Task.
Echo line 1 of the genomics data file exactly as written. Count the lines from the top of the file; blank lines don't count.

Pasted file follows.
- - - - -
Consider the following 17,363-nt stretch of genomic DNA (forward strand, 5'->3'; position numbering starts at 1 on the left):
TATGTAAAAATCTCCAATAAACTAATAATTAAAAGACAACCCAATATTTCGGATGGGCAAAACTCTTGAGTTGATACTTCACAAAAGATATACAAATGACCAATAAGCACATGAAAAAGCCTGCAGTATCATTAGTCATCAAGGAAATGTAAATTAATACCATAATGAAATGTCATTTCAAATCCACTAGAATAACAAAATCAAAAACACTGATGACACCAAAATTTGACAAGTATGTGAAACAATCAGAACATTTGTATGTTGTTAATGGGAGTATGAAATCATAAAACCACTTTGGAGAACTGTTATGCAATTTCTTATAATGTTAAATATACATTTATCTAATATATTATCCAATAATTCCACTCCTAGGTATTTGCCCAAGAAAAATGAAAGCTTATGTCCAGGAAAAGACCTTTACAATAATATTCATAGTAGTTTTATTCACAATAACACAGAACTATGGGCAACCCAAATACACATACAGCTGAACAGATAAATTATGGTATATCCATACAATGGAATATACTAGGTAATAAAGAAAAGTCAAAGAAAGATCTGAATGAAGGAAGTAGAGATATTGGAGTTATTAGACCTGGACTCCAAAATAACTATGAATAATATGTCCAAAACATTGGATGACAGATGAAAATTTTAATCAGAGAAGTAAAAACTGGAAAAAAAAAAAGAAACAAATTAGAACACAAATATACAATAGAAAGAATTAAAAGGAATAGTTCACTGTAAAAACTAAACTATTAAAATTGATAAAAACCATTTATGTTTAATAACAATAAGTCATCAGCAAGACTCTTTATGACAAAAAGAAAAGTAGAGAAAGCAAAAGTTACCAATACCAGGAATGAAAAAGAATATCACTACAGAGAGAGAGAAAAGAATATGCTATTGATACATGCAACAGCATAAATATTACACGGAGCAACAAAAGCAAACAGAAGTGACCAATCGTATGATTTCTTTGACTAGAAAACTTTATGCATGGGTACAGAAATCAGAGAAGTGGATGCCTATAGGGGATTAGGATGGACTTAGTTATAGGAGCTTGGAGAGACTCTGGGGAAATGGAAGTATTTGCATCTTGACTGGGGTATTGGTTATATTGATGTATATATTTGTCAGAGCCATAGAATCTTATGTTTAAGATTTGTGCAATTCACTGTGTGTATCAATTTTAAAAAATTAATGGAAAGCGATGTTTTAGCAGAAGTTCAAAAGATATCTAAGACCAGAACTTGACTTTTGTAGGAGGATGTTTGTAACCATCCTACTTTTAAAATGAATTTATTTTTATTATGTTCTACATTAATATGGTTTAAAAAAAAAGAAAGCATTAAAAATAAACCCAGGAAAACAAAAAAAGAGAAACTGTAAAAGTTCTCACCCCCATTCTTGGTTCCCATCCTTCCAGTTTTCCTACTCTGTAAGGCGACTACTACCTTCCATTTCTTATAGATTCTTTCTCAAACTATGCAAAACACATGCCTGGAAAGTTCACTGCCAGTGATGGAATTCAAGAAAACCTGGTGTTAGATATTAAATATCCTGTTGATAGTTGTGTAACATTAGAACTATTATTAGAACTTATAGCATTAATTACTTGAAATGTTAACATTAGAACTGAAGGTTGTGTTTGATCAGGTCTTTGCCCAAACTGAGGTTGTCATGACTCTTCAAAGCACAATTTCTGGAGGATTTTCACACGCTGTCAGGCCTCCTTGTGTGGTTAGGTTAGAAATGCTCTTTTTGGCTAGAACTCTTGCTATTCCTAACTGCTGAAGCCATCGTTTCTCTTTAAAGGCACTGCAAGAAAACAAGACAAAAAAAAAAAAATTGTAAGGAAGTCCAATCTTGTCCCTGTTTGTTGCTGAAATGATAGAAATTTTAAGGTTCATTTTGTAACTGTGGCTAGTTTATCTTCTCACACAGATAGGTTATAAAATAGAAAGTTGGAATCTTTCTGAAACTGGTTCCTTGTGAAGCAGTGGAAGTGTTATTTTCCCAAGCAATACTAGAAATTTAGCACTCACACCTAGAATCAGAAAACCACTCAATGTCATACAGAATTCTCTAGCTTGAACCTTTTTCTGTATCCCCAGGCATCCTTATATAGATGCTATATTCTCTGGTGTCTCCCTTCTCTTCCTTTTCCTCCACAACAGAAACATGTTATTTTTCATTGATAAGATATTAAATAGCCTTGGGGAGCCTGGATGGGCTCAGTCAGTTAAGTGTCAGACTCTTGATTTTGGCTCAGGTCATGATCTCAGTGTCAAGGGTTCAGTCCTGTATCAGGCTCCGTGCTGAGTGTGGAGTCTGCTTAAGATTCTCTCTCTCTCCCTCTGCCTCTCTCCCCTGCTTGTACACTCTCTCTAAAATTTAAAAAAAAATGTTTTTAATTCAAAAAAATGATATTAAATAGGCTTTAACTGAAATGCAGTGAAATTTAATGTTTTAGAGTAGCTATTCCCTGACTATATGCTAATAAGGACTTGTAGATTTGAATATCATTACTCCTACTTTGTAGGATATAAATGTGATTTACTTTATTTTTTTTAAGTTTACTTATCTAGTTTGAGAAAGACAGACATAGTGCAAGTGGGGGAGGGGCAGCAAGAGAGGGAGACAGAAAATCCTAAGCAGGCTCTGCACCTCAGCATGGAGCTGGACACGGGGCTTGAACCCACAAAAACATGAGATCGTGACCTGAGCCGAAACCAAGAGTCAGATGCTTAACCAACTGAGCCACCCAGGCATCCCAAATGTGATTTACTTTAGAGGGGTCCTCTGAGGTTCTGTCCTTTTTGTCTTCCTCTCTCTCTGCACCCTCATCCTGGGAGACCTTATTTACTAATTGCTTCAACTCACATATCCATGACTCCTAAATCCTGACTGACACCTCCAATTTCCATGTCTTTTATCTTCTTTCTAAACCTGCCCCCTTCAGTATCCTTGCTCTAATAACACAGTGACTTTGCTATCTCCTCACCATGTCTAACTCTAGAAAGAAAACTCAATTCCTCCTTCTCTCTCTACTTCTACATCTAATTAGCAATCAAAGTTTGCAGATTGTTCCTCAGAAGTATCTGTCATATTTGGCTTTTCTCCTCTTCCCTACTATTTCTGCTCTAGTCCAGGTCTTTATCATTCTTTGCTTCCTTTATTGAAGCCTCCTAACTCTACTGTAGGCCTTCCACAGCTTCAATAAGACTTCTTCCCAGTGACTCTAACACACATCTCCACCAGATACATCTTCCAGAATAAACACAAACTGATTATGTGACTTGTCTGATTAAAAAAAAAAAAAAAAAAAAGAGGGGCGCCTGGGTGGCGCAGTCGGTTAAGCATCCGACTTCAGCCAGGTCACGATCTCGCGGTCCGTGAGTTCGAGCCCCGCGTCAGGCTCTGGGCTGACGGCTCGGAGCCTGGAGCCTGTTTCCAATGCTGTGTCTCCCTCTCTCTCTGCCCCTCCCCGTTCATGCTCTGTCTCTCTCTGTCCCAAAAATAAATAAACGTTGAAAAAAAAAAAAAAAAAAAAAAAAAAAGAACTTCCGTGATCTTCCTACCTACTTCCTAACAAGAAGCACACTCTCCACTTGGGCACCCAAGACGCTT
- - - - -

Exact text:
Consider the following 17,363-nt stretch of genomic DNA (forward strand, 5'->3'; position numbering starts at 1 on the left):